Improving State Policy Evaluation


Improving State Policy Evaluation

Using the Synthetic Control Method


This fact sheet explains how to use the synthetic control method for evaluating state policy.

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Randomized controlled trials (RCTs) are the gold standard for evaluation across fields ranging from medicine to social policy. True RCTs, however, are rarely possible in state policy evaluation because policies are not implemented randomly across states, and states are not always comparable on factors that can influence policy outcomes, such as demographics or economics. The synthetic control method is an evaluation tool that policymakers can use to overcome some of these challenges. It is ideal for examining a policy unique to a particular state or region, from nuclear power facility placement to tourism development, and can complement more qualitative case studies.1

What Is the Synthetic Control Method?

The synthetic control method analyzes changes in state public policies by comparing the outcomes of two versions of a state. One version is the actual state that has undergone the policy change. The other version is artificial, created to estimate the outcome as if the policy was not enacted. Based on variables that predict the outcome before the policy change, this artificial state is created from a weighted combination of other states, or “donor states,” and matches the actual state’s outcome path before the policy is enacted. The difference in outcomes between the affected state and its artificial (synthetic control) counterpart after enactment is intended to reveal the policy’s effectiveness.

How to Use the Synthetic Control Method

The researchers who popularized this method have made their software package, Synth, publicly available, providing an open-source tool for policymakers to do synthetic control analysis. The following guidelines give practitioners a place to start when using the method. After determining the policy and period of interest, the steps to generate a synthetic control state are as follows:

Step 1: Identify predictor variables that you expect to affect the outcome.

  • Choose factors that should affect outcomes in the state both before and after the policy is enacted, such as income, race or ethnicity, age, or other demographic, economic, or policy variables.
  • Select the range of years preceding policy enactment over which these variables will be averaged. Usually, the longer the better, and variables can be used even if some years are unavailable.
  • Include several values of the outcome variable from the period before the policy change (known as “outcome lags”). Choose values that highlight the trend of the outcome before treatment, but do not include all lagged values of the outcome variable in your model.

Step 2: Identify possible donor states to create the synthetic control state.

  • Exclude any states that enacted similar policies during the selected period. Relatively small policies may be acceptable.
  • The values of these states’ predictive factors should be comparable to those of the state being studied before treatment. Ideally, each predictor will have potential donor states with values greater and less than the value in the state with the policy change.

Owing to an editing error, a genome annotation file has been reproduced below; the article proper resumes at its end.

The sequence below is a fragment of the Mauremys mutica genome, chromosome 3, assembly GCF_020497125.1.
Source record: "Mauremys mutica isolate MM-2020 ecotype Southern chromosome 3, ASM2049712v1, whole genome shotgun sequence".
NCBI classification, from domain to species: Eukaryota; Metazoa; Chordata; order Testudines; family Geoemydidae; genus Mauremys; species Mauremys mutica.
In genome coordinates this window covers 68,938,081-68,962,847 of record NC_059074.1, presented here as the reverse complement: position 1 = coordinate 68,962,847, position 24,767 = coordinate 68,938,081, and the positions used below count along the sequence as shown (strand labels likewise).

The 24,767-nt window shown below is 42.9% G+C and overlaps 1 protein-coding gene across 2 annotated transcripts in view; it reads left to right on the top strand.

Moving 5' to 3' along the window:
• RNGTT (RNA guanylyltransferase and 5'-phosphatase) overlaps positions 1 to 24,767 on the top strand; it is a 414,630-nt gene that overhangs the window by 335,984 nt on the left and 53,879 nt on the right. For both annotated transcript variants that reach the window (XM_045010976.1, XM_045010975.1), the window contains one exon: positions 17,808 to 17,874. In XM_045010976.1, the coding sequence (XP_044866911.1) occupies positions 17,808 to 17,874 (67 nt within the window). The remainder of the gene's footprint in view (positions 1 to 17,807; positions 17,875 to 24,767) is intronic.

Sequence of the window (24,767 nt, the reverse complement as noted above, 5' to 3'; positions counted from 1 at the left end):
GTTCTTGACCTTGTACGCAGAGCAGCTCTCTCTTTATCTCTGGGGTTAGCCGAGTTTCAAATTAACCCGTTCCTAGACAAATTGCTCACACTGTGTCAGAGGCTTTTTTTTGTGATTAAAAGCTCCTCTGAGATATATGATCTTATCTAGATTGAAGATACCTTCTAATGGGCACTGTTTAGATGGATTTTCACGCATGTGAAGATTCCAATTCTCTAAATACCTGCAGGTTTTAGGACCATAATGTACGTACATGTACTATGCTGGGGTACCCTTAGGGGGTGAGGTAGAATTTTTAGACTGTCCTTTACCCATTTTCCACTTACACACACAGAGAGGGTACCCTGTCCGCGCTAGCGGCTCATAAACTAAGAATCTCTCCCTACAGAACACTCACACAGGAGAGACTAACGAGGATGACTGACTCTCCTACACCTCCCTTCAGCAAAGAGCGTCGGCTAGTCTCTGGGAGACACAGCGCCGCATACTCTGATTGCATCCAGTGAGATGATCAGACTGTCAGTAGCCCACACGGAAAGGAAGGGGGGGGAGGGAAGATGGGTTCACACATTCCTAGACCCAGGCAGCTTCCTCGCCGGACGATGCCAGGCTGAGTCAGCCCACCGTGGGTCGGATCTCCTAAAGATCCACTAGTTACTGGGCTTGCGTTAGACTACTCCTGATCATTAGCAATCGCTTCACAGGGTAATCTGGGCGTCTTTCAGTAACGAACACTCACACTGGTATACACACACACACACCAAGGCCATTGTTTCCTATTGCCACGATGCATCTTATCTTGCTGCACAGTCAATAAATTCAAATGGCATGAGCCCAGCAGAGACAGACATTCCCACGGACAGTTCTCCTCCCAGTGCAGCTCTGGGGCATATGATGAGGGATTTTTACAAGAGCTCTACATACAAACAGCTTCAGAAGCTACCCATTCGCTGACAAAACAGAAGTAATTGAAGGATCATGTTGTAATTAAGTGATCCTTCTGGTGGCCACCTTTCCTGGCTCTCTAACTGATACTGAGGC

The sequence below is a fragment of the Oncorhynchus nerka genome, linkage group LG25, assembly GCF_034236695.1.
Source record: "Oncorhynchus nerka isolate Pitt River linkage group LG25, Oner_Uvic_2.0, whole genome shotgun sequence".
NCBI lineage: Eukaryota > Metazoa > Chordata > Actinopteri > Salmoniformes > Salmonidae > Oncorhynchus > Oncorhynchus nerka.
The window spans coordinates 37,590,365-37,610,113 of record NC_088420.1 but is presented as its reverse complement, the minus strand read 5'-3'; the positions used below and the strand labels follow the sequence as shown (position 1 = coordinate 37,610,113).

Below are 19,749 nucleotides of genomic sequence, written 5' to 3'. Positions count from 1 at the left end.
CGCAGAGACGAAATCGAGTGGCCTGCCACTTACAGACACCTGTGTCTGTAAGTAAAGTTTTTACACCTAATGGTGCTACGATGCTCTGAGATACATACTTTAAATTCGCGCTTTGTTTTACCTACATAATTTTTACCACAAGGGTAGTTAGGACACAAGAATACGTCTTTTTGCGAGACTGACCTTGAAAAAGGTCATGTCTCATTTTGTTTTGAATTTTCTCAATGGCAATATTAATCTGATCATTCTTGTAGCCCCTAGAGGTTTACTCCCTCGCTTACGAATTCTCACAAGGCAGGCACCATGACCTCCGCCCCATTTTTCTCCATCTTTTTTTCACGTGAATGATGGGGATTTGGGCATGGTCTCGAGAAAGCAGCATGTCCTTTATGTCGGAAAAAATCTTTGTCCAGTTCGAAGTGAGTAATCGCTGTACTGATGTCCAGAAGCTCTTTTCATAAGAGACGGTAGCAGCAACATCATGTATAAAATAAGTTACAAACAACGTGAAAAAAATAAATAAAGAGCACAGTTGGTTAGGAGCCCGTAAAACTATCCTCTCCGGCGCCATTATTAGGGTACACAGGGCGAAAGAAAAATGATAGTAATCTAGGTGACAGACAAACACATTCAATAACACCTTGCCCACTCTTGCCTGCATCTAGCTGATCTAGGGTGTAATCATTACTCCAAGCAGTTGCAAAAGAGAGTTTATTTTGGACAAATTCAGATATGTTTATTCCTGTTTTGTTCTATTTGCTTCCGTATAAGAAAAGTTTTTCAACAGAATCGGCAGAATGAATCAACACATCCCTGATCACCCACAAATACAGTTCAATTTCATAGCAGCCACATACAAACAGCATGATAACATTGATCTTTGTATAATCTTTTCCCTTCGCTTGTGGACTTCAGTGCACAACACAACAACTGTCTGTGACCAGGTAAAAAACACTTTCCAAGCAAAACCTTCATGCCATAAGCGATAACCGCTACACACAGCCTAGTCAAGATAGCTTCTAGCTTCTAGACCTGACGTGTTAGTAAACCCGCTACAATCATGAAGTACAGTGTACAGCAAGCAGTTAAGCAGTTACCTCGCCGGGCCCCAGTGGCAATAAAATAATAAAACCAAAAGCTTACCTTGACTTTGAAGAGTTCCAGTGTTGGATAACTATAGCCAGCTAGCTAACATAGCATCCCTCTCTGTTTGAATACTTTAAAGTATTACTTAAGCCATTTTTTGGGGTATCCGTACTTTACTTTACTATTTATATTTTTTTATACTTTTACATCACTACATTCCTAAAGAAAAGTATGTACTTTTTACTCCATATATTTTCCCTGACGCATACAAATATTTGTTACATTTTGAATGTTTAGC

Step 3: Choose a method for selecting the predictor variable weights.

  • The Synth software generates the predictor weights. The standard method used in the Synth software minimizes the outcome’s mean square prediction error over the full pretreatment period.

Step 4: Examine whether the control state that you have generated is a good match for the state you are evaluating.

  • Evaluate how closely the outcome path of the control state follows that of the treated state based on appearance and the difference between predicted and observed values (using the root mean squared prediction error).
  • If the fit appears poor, test it with a model that includes outcome lags for all years before policy enactment. If the control state poorly matches the treated state, the synthetic control method should not be used.
  • Examine the state weights generated by the Synth software to judge the similarities between the donor states and the treated state. It can be more important for outcomes of donor states to have a trend similar to that of the treated state than for the donor states to have a similar average.
  • Review predictor weights to determine the predictor variables’ strength in explaining the outcome.

Step 5: To evaluate the significance of the results, run the synthetic control method separately on each state in the donor pool, as though it is a treated state, in what is known as a “placebo test.”

  • If the post-policy difference between the treated state and its synthetic control state is larger than the difference for most of the states in the placebo tests, there is evidence that the treatment had an effect.
  • Evidence from the placebo tests should be treated as suggestive of a significant effect rather than definitive.

Step 6: Conduct sensitivity analyses to further test the credibility of the results.

  • Test whether and how much your results change based on different choices, such as selection of outcome lags, predictor variables, year range, and the method for choosing predictor weights.

1 For more information, see Robert McLelland and Sarah Gault, The Synthetic Control Method as a Tool to Understand State Policy, (Washington, DC: Urban Institute, 2017). ^

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